The grade 1 to 7 students just completed their two weeks of in-line skating lessons. Some were still learning to balance on two strips of wheels while others were working moving quickly around the gym. According to medical research, inline skating or rollerblading rank in the top 3 activities that improve or maintain physical fitness and general well-being. What a great way to get to and from school! Try rollerblading around the sea wall in Stanley Park or around your neighbourhood. It truly is great fun!
This year, nine grade 6 student leaders from Mr. Harrington’s class were fortunate to attend WeDay at Rogers arena on October 18, along with 20,000 other passionate students from around B.C. WeDay is an annual event that kicks off a year of action, where students commit to fundraising and public awareness campaigns dedicated to helping others in their communities and abroad. The students were inspired by the performers and celebrity guest speakers, and they are excited to learn about all the possible ways that they can contribute to making the world a better place. We look forward to hearing more about what this group of young people will accomplish this year!
Quite a few students from grades 3 to 7 took up the challenge of being part of the cross-country team this fall and learned the importance of training and conditioning for their races. Many faithfully attended morning practices, and we are thankful to Mrs. Reid for once again organizing and running this sport event. We also appreciate all the parent volunteers as well as Ms. Cowan’ and Ms. Holms’ help and support. Congratulations on a great season!
All three soccer teams came in second place during their district play days! We are proud of all those who showed up to practices and worked together on forming a team in a relatively short period of time. All three coaches were impressed with the level of participation as well as the good sportsmanship demonstrated among the players. There are clearly some amazing soccer players at Dr. F.D. Sinclair!
On Friday, September 30th, students and staff across the district remembered the legacy of residential schools by commemorating Orange Shirt Day. Years ago, the Canadian government believed that Aboriginal children should dress, speak, and act like all the other children. Aboriginal children were taken from their families and sent to live in schools where they had to conform.
Ms. Myles, together with some teachers, organized a wonderful assembly and wore orange shirts to remember those children. Some classes read stories about the residential schools and reflected on the experiences of the First Nations children. We learned that every child matters, and that it is important to respect our different cultures and traditions among us. At the assembly, we enjoyed a song (“Show Us the Way”) written, recorded, and filmed with elementary school students selected from Surrey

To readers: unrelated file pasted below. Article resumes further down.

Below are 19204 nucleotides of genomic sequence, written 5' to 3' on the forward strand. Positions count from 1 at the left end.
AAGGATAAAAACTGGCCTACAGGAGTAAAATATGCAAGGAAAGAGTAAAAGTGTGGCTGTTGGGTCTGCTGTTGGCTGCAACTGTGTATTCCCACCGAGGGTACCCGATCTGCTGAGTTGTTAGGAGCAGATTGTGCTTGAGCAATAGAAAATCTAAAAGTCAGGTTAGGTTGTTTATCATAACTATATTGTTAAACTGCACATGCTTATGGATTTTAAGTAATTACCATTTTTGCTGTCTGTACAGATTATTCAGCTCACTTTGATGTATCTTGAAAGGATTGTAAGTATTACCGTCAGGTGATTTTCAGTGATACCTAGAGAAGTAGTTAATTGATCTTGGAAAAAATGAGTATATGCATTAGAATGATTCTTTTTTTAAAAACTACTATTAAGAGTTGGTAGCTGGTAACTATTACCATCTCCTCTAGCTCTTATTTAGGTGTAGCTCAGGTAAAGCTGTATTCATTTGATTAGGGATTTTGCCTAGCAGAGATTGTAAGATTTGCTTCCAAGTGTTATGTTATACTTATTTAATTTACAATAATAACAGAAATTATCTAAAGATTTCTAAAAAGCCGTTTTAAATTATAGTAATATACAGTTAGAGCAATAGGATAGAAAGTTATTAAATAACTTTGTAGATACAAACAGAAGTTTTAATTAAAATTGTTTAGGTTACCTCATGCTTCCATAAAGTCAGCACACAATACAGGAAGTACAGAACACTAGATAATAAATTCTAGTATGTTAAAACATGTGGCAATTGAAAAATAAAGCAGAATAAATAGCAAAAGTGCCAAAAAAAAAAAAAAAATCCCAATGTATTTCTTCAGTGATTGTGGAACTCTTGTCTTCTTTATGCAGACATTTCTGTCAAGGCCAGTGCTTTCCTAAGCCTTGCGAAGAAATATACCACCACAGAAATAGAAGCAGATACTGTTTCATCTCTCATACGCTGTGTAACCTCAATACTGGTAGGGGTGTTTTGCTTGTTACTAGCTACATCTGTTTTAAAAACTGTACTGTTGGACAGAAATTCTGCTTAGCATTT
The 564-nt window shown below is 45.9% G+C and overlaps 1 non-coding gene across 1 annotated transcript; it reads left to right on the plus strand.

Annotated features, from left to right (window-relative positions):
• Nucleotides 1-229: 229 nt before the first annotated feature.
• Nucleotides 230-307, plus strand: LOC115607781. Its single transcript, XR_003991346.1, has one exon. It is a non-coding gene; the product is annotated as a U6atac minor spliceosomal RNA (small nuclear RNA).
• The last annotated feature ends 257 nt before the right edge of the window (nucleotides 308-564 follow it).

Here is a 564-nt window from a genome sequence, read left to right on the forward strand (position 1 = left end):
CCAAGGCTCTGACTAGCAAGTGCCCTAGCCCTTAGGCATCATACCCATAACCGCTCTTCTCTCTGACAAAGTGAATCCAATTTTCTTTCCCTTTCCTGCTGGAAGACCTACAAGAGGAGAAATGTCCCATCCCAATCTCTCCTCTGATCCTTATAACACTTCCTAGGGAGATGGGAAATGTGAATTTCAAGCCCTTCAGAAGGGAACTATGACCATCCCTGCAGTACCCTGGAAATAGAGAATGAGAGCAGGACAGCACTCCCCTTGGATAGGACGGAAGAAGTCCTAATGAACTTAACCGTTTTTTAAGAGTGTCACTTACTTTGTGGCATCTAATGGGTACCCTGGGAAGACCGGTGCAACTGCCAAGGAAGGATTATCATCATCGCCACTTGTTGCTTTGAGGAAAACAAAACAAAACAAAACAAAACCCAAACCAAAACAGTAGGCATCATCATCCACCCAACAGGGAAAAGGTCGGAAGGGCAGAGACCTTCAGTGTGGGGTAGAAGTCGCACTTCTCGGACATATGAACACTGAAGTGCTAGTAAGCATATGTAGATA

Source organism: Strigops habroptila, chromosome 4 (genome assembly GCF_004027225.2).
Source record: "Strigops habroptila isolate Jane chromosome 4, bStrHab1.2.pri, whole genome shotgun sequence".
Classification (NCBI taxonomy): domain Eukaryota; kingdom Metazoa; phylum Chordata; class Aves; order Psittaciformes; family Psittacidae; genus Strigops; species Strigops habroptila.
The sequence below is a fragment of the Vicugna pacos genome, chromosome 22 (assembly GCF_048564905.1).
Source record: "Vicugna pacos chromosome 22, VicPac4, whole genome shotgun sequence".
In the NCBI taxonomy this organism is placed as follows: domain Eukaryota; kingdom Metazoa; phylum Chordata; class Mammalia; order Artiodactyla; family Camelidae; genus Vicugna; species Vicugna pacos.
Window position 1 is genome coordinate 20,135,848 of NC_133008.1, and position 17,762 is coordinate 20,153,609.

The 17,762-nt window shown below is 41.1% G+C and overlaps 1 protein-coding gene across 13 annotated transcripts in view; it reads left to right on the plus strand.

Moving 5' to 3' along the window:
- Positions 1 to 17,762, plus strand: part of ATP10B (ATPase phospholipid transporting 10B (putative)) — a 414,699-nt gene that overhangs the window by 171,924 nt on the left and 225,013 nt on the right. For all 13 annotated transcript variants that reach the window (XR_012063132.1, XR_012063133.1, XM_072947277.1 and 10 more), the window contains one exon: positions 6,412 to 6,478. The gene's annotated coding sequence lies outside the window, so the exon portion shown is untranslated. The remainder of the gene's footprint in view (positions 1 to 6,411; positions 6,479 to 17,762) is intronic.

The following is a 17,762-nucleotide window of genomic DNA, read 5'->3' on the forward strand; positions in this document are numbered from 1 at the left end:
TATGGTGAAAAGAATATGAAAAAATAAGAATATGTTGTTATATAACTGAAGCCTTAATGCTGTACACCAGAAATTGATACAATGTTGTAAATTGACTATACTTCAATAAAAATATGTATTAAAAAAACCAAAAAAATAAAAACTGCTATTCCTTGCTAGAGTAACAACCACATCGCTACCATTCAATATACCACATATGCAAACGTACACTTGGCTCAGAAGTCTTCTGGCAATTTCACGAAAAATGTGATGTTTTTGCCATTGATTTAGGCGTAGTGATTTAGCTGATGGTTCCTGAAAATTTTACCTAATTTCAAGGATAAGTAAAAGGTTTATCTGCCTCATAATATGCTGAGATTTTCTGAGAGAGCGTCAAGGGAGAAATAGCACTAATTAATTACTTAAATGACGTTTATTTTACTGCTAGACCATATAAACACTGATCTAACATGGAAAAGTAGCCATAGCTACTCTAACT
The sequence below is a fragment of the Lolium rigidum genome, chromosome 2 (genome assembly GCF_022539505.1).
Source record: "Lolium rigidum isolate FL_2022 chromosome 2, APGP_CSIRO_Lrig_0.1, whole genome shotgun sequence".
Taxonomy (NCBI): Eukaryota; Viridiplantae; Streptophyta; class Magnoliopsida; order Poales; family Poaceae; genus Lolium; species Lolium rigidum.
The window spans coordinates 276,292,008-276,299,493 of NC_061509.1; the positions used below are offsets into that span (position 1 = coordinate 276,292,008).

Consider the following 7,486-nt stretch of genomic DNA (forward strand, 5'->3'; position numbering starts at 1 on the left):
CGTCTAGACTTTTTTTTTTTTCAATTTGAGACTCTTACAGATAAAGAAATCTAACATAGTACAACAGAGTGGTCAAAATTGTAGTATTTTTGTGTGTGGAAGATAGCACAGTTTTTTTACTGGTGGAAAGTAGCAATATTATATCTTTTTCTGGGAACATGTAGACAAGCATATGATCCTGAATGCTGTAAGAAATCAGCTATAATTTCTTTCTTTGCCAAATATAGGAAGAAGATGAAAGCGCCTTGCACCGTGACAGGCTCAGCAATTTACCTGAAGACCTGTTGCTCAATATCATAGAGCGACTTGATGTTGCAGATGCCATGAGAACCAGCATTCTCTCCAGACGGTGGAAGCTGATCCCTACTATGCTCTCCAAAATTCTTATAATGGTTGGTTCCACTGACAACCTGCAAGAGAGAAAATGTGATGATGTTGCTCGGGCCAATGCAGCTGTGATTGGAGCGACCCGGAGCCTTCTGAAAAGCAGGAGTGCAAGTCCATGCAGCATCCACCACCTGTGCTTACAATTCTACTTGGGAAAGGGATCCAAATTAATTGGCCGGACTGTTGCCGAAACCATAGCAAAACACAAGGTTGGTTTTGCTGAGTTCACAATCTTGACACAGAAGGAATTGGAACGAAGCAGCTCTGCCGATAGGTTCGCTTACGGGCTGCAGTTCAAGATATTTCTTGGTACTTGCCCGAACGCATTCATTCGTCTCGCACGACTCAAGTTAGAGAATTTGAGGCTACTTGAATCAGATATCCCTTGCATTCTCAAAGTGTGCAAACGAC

Orange Shirt Day was also the same day we had our Welcome Breakfast for our new students and staff. We truly have a wonderfully diverse community at Sinclair, and we can proudly say that every child does matter!
We started the school year with our annual Terry Fox Run at the end of September. The students were reminded of the great sacrifice of our iconic Canadian hero, Terry Fox, and participated in his dream to raise money for cancer research. Thank you everyone for helping raise $1,200 for this important cause. A big thank you to Ms. Bohonos’ intermediate students in leading the warm up and to the grade 7 students who demonstrated excellent leadership in helping organize and run this event.
At Dr. F.D. Sinclair, the staff remain committed to maintaining high academic standards while developing the students’ reading, writing, and numeracy skills because a good education is the key to a successful future. This year, there will be a big focus on developing our students’ social and emotional learning (SEL) with the idea of developing the whole child. Dr. Michelle Borba, an internationally recognized educational psychologist, said that “a child with a developed sense of empathy, violence is unthinkable!”
As parents, we all want our children to possess the moral character to be successful, kind citizens who are able to function well at school and eventually in the workplace. Moral intelligence is learned behaviour. SEL is a process through which we acquire the knowledge and skills needed to manage our emotions, feel and show empathy for others, establish and maintain positive relationship, and engage in responsible decision making processes.
From the Daliai Lama Centre for Peace and Education, this beautiful video “Educating the Heart” shares the importance of preparing our children for the ever changing world.